Mathematics and computer science have evolved into a matter of utmost importance in our modern society. We are confronted with the product of mathematical and computational research in all situations and aspects of our daily lives. To ensure that this technical revolution continues to thrive, science in all of its facets has to be persistently promoted and encouraged. The Heidelberg Laureate Forum rises to this challenge by bringing together the most exceptional mathematicians and computer scientists of their generations. Each year, in the last complete week of September, the recipients of the most prestigious awards in mathematics and computer science, the Abel Prize, ACM A.M. Turing Award, ACM Prize in Computing, Fields Medal and Nevanlinna Prize, meet 200 selected young researchers from all over the world. Participants spend a week interacting and networking in a relaxed atmosphere designed to encourage scientific exchange.
Congratulations to Scott Aaronson for receiving the 2020 ACM Prize in Computing!
Scott Aaronson was recognized "for groundbreaking contributions to quantum computing." Aaronson was instrumental in developing the concept of quantum supremacy and he established many of the theoretical foundations used to experiment.
Congratulations to Alfred Vaino Aho and Jeffrey David Ullman for receiving the 2020 ACM A.M. Turing Award!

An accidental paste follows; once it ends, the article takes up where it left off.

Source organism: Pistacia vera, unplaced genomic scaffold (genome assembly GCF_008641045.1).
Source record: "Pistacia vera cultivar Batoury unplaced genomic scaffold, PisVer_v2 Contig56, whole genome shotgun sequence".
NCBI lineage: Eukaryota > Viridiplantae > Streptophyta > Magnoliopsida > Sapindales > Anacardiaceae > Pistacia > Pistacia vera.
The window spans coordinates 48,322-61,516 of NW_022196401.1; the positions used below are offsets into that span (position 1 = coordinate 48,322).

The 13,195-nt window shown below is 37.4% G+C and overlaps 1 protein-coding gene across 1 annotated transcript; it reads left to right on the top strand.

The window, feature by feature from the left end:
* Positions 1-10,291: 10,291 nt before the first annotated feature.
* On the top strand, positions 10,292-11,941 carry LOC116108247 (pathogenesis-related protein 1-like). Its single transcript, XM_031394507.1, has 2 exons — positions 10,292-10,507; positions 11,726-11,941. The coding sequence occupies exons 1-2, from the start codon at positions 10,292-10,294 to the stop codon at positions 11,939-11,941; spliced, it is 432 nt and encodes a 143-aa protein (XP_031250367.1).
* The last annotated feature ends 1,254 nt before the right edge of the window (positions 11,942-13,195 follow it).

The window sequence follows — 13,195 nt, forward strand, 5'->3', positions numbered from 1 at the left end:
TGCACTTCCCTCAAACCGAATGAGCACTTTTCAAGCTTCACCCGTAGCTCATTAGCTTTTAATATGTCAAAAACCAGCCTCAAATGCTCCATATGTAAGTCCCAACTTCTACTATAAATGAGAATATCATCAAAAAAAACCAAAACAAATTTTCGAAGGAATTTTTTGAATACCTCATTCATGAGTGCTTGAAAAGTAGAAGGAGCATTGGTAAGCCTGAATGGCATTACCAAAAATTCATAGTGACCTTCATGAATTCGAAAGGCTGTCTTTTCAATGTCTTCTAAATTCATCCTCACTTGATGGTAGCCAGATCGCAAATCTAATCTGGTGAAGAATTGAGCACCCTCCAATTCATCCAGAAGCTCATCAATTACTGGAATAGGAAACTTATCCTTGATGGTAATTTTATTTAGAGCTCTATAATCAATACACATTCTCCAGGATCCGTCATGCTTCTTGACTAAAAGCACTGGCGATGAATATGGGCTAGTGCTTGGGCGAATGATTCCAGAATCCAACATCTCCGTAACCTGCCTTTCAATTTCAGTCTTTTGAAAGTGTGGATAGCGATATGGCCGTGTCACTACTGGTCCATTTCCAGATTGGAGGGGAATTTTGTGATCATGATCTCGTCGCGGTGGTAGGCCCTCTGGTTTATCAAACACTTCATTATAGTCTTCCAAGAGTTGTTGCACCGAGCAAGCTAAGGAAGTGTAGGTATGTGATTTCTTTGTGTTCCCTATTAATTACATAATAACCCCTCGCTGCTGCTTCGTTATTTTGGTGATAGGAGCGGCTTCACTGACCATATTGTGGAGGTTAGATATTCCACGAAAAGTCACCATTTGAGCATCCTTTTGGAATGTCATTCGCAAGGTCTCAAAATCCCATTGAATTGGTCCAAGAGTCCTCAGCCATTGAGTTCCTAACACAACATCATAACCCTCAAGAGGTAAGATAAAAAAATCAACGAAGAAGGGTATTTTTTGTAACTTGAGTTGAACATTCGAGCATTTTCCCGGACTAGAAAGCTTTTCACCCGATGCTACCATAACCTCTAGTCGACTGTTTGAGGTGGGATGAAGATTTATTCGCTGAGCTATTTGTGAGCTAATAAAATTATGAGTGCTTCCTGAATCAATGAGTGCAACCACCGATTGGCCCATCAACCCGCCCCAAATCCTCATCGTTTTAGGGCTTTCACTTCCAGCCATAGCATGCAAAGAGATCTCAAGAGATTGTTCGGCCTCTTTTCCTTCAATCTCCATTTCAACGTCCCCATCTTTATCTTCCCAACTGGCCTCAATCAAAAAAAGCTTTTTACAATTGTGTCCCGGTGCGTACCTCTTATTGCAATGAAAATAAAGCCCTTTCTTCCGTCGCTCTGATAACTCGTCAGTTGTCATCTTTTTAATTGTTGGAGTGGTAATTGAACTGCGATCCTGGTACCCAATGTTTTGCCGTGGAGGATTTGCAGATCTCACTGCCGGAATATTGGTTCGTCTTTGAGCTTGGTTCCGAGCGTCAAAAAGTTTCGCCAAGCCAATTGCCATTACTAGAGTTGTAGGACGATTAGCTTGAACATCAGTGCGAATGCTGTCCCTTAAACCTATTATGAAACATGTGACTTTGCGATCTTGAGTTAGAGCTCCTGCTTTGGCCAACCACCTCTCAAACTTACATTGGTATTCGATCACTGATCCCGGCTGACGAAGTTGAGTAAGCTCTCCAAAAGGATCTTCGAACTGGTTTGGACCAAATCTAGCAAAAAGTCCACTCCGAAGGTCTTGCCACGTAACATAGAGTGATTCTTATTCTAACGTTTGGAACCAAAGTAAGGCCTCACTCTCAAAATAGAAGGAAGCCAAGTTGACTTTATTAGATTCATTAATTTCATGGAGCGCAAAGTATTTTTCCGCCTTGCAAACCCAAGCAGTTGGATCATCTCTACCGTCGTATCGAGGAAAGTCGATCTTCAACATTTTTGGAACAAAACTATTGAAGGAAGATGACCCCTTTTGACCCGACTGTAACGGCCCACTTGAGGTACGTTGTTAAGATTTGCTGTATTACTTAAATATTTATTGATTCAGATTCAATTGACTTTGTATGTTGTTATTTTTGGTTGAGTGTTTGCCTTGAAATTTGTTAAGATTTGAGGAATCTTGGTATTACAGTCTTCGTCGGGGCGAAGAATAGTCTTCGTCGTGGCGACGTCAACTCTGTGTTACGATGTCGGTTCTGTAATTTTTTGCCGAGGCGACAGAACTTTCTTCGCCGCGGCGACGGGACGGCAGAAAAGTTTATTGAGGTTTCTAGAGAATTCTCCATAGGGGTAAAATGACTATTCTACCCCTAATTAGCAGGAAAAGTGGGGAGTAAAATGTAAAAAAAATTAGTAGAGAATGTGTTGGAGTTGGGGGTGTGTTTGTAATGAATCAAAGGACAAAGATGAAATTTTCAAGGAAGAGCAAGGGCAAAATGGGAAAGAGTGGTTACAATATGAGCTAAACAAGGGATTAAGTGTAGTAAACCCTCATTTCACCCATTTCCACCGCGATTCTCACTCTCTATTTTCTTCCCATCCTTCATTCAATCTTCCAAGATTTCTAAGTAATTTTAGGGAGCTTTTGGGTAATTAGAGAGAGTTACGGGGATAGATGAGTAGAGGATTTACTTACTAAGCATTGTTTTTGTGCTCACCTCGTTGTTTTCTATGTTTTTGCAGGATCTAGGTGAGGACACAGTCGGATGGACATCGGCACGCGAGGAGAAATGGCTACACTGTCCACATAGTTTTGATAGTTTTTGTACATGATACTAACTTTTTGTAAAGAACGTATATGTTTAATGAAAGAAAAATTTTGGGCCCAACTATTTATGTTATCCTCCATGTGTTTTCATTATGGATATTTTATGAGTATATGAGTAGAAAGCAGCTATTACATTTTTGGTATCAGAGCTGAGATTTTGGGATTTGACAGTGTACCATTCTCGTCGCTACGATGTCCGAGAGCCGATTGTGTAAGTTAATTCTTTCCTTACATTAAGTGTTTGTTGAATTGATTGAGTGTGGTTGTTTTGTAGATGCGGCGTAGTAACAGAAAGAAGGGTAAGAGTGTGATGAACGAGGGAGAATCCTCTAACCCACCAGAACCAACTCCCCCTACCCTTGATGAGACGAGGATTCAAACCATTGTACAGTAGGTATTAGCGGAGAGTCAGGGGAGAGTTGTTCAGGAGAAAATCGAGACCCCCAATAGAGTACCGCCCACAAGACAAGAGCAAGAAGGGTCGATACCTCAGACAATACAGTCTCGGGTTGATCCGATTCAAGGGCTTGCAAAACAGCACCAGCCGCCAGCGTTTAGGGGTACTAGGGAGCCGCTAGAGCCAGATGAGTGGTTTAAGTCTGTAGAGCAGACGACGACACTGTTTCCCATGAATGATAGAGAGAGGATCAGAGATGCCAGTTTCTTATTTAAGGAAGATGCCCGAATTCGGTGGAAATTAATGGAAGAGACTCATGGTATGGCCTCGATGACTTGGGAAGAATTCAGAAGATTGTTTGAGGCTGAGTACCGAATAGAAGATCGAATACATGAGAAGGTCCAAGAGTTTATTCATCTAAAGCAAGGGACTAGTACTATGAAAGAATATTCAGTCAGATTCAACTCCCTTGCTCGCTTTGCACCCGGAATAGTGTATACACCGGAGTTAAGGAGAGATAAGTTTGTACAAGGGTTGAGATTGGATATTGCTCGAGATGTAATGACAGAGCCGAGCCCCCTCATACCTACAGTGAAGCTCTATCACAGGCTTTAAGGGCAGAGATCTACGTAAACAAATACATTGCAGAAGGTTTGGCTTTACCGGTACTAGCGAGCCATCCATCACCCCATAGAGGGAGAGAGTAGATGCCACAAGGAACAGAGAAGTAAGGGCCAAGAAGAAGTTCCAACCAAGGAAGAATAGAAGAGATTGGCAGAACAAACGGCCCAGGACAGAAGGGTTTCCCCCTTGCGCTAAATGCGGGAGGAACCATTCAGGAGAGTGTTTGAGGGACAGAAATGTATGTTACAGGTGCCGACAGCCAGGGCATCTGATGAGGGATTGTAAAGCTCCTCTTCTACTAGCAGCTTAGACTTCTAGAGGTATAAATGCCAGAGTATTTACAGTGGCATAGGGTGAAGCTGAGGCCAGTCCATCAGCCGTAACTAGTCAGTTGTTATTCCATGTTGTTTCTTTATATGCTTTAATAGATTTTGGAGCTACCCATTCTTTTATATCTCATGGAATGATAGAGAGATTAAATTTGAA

Alfred Vaino Aho and Jeffrey David Ullman were recognized "for fundamental algorithms and theory underlying programming language implementation and for synthesizing these results and those of others in their highly influential books, which educated generations of computer scientists."
Congratulations to Abel Prize recipients for 2021 László Lovász and Avi Wigderson!
László Lovász and Avi Wigderson were recognized “for their foundational contributions to theoretical computer science and discrete mathematics, and their leading role in shaping them into central fields of modern mathematics.”
Welcome to the HLFF Spotlight: Alumni in Action! A series illuminating inspirational collaborations, projects and career developments of HLF alumni and are presented in brief interviews or video documentaries. The first spotlight was cast on HLF alumni of the Federal University of Agriculture, Abeokuta in Nigeria, who developed a tracker that was tested on free-range animals at the university farm. They discuss how their project developed and organizing the workshop where they demonstrated the tracker’s potential to inhibit animal rustling.